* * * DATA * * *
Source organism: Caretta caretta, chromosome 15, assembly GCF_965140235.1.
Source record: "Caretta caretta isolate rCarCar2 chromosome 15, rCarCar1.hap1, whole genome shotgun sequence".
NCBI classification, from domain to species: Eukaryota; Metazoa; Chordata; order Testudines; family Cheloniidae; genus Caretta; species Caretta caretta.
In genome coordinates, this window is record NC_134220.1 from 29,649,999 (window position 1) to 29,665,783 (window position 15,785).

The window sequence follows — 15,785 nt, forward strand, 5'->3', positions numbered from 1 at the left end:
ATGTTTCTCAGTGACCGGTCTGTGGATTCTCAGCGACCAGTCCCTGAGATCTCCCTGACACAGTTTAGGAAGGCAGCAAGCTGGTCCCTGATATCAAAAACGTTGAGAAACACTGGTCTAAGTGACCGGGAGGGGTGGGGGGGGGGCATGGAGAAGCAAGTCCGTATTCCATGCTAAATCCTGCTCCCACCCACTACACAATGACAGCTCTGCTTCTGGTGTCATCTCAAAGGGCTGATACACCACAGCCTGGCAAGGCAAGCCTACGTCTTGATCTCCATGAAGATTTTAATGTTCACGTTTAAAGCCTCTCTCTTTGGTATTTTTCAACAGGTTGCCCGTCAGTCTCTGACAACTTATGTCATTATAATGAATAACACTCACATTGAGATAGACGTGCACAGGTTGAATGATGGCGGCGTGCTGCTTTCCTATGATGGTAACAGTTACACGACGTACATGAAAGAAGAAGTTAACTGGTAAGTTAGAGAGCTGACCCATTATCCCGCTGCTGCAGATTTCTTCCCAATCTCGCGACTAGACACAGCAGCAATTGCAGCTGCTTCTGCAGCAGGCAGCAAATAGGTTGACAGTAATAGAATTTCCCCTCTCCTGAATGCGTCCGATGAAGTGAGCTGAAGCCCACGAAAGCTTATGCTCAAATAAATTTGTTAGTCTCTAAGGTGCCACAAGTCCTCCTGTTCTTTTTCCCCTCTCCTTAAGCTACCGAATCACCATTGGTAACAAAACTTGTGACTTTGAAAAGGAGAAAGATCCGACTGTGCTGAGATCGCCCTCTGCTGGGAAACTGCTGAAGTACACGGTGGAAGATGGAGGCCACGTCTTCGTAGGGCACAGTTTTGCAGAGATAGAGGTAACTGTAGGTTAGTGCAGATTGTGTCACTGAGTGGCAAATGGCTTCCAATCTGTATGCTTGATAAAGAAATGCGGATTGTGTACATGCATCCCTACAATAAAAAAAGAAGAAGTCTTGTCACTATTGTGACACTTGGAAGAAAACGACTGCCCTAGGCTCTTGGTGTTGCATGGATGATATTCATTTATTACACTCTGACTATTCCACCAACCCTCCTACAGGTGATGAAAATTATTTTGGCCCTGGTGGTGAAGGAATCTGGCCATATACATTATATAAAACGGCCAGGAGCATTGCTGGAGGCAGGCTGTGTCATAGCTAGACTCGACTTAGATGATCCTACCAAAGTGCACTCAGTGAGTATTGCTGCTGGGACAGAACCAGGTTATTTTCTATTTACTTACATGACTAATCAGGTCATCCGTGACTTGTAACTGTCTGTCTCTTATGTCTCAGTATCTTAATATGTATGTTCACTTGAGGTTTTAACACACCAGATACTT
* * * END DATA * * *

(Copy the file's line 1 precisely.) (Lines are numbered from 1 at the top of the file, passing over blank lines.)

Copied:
Source organism: Caretta caretta, chromosome 15, assembly GCF_965140235.1.